Monetary Policy, Trade Dynamics, and Labor Markets in Open Economies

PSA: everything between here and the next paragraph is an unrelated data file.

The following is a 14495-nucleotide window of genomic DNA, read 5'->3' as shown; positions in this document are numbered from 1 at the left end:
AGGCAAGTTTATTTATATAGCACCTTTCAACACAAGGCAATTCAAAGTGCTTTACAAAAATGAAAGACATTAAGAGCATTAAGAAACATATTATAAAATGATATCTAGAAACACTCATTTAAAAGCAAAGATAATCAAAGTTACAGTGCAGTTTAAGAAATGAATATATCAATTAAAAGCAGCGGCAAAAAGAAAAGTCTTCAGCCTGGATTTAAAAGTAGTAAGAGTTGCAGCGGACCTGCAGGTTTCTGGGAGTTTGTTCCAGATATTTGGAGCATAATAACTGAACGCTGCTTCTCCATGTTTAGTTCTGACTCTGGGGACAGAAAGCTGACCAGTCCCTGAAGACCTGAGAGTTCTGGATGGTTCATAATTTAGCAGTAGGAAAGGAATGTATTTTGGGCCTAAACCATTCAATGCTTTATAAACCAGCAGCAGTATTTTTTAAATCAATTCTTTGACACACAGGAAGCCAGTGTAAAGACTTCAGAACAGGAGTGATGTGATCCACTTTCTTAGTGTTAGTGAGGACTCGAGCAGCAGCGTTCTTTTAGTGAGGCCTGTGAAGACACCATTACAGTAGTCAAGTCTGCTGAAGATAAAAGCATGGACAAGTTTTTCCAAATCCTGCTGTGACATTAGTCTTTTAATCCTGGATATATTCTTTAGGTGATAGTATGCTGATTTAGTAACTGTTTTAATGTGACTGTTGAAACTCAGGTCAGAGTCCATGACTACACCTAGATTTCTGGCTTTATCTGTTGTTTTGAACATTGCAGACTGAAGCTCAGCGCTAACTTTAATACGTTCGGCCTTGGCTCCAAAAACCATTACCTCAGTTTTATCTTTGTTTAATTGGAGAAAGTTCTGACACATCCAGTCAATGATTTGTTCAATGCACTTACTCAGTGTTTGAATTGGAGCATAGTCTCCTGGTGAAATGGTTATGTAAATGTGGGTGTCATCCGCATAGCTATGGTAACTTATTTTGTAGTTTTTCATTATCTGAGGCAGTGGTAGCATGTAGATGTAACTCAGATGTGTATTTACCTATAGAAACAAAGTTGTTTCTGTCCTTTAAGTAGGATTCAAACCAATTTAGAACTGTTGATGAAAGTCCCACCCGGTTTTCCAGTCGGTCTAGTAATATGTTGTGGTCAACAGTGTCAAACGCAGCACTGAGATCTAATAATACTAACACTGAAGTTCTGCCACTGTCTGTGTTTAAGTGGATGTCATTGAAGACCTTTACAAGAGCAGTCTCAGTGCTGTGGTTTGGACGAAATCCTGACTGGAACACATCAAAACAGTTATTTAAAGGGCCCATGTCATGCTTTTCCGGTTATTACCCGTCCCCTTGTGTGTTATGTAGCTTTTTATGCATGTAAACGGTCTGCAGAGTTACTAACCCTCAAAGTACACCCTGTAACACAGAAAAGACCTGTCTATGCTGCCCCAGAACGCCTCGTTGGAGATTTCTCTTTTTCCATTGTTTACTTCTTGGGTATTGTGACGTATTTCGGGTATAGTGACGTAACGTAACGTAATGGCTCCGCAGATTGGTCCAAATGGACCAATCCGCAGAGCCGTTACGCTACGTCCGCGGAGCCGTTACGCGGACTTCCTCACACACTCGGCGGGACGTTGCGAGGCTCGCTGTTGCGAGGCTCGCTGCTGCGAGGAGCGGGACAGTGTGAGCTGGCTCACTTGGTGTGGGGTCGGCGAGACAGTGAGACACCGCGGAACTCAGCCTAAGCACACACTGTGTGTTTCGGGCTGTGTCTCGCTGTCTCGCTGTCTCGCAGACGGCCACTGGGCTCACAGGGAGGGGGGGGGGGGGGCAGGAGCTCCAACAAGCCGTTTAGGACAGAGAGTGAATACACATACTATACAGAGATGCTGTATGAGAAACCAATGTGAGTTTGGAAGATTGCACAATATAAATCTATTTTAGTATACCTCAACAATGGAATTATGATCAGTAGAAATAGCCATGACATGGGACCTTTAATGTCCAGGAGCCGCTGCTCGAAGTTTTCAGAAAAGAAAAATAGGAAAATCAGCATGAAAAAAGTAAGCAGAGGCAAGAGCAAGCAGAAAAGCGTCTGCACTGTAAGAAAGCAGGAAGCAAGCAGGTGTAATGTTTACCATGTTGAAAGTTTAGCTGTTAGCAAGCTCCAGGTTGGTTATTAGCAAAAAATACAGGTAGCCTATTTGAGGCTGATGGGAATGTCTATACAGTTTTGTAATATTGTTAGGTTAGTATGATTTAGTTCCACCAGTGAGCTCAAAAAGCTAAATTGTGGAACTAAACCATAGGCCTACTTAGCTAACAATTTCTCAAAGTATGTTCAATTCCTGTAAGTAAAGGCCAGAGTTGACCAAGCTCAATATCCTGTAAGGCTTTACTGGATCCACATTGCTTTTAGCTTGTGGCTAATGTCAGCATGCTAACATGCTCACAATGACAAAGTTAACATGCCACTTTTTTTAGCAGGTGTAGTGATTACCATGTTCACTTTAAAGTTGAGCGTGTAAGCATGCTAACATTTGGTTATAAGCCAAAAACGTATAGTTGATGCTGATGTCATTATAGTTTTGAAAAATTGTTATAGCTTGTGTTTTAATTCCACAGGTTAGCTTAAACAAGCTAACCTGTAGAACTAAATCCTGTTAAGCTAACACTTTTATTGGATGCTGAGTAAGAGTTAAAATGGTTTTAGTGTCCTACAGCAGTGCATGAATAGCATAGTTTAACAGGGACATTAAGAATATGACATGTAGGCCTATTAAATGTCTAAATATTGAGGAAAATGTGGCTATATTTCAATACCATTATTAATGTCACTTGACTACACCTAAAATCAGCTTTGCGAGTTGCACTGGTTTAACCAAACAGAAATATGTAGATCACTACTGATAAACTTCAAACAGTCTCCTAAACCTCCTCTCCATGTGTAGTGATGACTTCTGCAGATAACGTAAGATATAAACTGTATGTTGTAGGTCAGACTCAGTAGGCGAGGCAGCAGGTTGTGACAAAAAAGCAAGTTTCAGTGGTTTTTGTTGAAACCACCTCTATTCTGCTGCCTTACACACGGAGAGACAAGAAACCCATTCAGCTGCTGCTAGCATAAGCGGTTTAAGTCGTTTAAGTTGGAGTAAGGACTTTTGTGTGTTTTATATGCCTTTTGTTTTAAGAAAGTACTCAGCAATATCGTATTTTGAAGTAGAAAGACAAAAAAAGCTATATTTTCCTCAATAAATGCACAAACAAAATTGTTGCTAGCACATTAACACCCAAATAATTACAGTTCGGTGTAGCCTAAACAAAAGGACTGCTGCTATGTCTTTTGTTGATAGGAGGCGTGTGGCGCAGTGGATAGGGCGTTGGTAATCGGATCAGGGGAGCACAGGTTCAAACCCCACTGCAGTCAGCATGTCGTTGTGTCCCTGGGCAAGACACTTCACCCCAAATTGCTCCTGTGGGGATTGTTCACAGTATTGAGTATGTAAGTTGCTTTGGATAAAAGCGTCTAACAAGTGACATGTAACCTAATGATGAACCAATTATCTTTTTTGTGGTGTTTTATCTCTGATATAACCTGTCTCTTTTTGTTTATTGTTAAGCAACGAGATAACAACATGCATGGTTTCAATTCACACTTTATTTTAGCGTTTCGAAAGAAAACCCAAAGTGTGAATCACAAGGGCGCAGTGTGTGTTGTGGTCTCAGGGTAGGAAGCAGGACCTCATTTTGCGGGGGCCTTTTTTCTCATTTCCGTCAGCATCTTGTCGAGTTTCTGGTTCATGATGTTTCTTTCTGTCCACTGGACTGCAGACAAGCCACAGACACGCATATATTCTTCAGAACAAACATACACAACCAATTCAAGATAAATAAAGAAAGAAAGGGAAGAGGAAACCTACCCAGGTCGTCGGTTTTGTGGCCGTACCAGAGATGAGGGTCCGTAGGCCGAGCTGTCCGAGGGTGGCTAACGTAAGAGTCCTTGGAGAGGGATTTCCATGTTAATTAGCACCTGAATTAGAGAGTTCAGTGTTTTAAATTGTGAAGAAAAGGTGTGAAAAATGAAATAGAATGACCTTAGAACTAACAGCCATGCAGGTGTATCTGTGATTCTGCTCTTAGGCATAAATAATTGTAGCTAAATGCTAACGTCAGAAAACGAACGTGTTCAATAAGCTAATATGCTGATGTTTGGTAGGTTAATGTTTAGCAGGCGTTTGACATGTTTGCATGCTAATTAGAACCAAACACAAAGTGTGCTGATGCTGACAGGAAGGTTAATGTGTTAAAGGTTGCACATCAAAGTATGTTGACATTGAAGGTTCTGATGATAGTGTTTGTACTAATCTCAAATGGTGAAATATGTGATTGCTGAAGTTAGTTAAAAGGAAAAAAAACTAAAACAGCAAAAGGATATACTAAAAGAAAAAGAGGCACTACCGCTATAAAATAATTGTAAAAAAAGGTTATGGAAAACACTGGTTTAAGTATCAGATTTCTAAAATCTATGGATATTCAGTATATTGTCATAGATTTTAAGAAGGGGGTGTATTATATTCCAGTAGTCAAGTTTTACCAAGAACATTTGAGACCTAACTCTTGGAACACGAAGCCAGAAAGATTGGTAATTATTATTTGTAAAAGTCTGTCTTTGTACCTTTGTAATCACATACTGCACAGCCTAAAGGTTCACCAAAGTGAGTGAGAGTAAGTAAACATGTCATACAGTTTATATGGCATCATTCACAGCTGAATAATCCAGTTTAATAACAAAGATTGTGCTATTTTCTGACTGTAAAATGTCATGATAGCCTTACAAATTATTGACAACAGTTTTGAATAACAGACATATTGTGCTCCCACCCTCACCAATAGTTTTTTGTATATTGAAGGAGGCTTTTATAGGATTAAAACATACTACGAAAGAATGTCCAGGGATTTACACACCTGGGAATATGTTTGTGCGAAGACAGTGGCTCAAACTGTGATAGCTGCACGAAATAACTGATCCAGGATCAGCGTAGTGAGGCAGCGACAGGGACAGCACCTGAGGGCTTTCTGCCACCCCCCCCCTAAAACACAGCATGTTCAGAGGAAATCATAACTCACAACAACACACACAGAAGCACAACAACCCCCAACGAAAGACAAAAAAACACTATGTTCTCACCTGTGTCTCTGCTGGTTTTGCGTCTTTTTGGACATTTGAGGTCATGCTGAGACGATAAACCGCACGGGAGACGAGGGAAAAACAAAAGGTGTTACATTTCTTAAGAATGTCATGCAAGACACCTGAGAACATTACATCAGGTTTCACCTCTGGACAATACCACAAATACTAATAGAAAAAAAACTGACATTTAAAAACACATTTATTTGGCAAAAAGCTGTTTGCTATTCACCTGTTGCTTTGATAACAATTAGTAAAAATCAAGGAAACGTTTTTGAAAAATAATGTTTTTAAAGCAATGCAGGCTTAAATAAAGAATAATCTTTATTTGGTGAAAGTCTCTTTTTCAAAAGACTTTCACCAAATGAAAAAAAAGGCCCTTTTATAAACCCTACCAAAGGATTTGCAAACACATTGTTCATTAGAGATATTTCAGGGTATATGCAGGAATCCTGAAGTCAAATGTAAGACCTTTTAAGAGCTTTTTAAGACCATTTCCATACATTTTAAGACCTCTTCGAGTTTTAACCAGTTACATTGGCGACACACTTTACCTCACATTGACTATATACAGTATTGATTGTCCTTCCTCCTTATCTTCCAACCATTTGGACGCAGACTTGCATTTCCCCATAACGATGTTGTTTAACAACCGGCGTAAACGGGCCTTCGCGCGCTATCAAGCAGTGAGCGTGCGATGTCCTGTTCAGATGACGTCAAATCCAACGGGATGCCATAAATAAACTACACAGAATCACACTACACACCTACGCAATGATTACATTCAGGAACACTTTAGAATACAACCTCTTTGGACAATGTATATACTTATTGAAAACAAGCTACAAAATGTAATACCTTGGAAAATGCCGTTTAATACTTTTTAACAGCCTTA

Abstract: This thesis consists of four self-contained essays.Essay 1 studies the implications of relaxing the assumption that the elasticity of international substitution is constant over time horizons, through the modeling of habit formation. Compared to the standard model without habits, the proposed dynamic demand model exhibits substantially more volatile exchange rates and it can generate higher real exchange rate persistence in the presence of interest-rate smoothing. Moreover, welfare-maximizing monetary policy results in even stronger exchange rate responses to shocks than does the classical Taylor rule.Essay 2 evaluates the effects of changes in the replacement rate of unemployment benefits on wages and unemployment in an estimated DSGE model. Allowing for permanent shocks to the replacement rate, we find a semielasticity of unemployment of 1.22. Our rich model of the wage bargain further allows us to determine the relative importance of match separation and strike/lockout in wage bargaining. Results from our main specification indicate that breakdowns are more important threat points than conflicts in negotiations when wages are determined.Essay 3 examines the econometric methodology of the empirical literature on the elasticity of international substitution following Feenstra (1994), looking in more detail at the effect on the results of the non-linear mapping between reduced-form and structural parameters. Our main contribution is the use of bootstrap methods, which can explain why researchers applying the Feenstra method may tend to find high estimates. The bootstrap further allows us to better characterize the accuracy of the obtained estimates, a point vastly overlooked by the literature.In Essay 4 we estimate the elasticity of substitution of a country's imports, and that of its exports on the world market, for EU countries using sector level trade data. We present a new empirical strategy based on the identification scheme by Feenstra (1994), which enables the estimation of elasticities from data on exports. We obtain aggregate elasticities for the EU27 countries, with a mean of 3.5 for imports and 4.0 for exports, bringing us closer to traditional estimates and bridging the gap between the newer micro data estimates and the more traditional estimates found in the macroeconomic literature.
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